I had a single mom vacation by myself and it was awesome

single mom vacation



As I've mentioned, my kids are in Europe with their dad for more than two weeks. Everyone kept asking what special things I was going to do with all my free time. I had a long list of friends I hoped to see, work and home projects that had gone unattended to, and for the most part I can say I didn't make a dent in any of that.

But I did fixate on getting away for a few days. Recently I've fantasized about a writer's weekend. I envisioned myself in a cabin in the woods where I could escape city noise and filth and lavish in the gruesome loneliness that creative people know fuels great art.

But then that fantasy started to feel like garden-variety loneliness. After all, I spend much of my life writing, alone, and feeling lonely. Doing the same in a prettier location is no vacation!

Enter my recent lover. We started planning a weekend at an inn upstate New York. At the last minute he sprung a fever and took to hibernation, and I considered canceling the getaway all together. But I just could not squander the precious kid-free time away. So at 4 p.m. Friday I booked an AirBnB property – a funky cabin in the woods upstate New York – tossed my hiking boots, swim suit and a going-out dress (you never know) in my overnight bag. Grabbed some croissants at my corner bakery and fruit at the weird Pakistani bodega that sells more or less nothing you would ever need but has fantastic melons and avocados — and I was outta there. 

Less than two hours later I pulled up to the cabin, secluded from the road and just big enough for one or two people — and it was all mine for the weekend. I was greeted by my friendly host who invited me to join him for dinner — pasta made with swiss chard pesto from his garden. As we drank cold beer and chatted about work (he's an exhibit designer), and romance (he just wrapped up a two-year affair with a local college boy whose name he does not know) I was brought back to my own many solo travel adventures in my teens and early 20s — the way people and experiences magically unfold when you are on the road.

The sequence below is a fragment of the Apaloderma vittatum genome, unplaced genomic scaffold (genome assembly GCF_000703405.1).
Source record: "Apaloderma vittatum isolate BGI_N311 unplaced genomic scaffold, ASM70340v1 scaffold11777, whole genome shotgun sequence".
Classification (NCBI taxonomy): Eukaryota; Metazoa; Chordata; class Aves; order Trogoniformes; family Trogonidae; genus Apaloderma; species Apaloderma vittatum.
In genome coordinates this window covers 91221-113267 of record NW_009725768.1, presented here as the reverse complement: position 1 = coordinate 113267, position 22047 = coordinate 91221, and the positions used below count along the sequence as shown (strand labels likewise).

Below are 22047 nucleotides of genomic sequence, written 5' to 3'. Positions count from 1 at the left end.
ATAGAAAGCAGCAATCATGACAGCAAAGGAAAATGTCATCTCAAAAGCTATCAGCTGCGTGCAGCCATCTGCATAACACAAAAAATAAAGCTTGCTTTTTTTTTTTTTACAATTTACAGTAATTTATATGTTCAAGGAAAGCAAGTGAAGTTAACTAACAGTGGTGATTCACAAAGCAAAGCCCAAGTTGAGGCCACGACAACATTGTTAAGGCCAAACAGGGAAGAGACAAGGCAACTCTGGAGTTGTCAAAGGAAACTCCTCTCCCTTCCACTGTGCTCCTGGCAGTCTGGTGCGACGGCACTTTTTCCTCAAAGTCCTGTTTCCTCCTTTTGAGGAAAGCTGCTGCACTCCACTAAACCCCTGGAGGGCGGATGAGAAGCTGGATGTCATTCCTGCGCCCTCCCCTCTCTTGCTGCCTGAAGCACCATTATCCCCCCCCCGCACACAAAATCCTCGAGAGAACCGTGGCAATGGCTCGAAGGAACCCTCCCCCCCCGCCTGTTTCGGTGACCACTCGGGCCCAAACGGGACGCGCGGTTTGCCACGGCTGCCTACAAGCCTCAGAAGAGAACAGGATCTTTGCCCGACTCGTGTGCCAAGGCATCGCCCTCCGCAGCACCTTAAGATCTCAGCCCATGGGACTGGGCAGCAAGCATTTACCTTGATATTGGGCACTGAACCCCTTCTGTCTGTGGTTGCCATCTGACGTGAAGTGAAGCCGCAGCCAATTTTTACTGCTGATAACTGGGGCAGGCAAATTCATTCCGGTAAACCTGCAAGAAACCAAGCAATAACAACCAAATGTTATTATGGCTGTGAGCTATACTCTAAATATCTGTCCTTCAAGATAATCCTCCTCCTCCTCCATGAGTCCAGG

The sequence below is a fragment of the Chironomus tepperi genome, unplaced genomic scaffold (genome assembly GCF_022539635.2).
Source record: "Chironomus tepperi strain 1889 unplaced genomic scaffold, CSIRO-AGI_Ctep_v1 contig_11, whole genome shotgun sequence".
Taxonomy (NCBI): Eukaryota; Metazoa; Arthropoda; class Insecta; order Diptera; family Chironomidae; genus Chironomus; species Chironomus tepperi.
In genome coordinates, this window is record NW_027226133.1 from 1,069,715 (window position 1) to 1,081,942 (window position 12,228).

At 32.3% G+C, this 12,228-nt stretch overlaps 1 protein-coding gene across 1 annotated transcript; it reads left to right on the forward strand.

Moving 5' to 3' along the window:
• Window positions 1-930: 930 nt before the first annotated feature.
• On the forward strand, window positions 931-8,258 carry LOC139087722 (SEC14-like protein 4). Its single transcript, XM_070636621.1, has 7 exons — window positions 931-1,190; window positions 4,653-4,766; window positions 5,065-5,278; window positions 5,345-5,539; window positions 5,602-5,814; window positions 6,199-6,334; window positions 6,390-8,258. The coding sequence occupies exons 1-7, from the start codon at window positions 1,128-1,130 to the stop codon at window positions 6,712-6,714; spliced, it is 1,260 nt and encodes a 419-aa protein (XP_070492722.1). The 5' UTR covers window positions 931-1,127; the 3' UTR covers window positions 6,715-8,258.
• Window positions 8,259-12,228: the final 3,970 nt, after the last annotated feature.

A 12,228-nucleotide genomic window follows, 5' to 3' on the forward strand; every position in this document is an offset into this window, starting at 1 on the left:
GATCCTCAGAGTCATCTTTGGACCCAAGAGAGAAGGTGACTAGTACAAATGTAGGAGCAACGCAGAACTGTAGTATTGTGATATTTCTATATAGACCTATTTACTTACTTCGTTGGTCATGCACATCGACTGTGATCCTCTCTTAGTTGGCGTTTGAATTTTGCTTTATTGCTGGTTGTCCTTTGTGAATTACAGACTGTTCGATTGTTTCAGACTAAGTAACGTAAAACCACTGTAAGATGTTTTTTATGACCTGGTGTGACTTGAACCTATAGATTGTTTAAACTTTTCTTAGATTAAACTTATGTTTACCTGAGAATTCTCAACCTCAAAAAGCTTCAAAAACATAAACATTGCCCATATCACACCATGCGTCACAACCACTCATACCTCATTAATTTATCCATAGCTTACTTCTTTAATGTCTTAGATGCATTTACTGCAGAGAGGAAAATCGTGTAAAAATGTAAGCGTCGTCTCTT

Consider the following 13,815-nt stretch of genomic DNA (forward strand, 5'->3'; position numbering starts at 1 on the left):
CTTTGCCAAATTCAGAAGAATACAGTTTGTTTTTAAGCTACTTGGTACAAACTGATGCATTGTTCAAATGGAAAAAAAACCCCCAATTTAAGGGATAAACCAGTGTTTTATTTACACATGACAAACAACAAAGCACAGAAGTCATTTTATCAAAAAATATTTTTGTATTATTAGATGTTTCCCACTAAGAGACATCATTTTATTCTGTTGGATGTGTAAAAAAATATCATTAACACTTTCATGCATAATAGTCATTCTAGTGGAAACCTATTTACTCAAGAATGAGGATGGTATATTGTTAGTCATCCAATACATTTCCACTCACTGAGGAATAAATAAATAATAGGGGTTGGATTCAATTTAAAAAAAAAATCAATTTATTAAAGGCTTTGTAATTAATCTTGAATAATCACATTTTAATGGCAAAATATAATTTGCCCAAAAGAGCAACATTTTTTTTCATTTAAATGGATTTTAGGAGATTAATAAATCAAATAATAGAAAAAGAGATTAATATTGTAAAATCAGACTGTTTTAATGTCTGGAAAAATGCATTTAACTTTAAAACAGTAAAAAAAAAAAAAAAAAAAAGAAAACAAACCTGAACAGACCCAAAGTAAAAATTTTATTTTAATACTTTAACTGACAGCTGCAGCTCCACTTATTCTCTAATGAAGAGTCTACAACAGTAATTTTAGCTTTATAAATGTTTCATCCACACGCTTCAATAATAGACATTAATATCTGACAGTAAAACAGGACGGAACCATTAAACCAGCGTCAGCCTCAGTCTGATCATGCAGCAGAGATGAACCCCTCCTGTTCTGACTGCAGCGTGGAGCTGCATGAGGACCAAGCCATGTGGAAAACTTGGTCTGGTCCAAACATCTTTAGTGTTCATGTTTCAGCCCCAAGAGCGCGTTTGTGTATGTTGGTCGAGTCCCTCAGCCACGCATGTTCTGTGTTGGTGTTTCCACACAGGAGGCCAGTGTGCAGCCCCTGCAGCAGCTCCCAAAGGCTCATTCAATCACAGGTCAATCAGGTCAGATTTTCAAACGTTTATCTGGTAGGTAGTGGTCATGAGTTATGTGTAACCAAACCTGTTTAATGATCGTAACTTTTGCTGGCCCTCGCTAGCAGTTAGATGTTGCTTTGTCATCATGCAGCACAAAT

The next morning I woke up in the windowed sleeping loft surrounded by the vision and smell of green. Took my time enjoying black coffee and figs on a chaise lounge the stone patio (close your eyes and imagine me as Cleopatra – I did) when a flock of eight or nine wild turkeys emerged from the property's many raspberry bushes.

I then jumped in the car and headed to a forest preserve a few miles away. Thrilling in an outing unencumbered by kids and the many accruements they require, I all but leapt out of the car with nothing more than my keys, a tampon and a $20 in my pocket.

The preserve was perfect and empty of any other people. Golden late summer sun shone through the giant trees. A quiet lake where I sat and sat — silver fish intermittently leaping out, here, there (did they sense me?). It felt so good to move my body, climb up mossy hills and over logs, fill my lungs with clean air. It was delightful to be totally, completely alone.

“I'm completely alone,” I thought. “Wait, I'm completely alone.” An edge set in. I wasn't sticking to the marked trails. I had no food or water. I'd left the map in the car. Bears can smell your period, right? I started to think about The Blair Witch Project.

Needless to say I found my way back – and in a way, back into my old self.

This weekend — like those years ago, backpacking around South America and Europe, jetting off for last-minute weekends to see friends — the experience was just being. Just being in the quiet. Just falling asleep looking at the stars through the skylight. Just napping without guilt or a wakeup time. Just sitting in the cool mountain sun and being so grateful that there is time and place and money to luxuriate in the opportunity to recalibrate.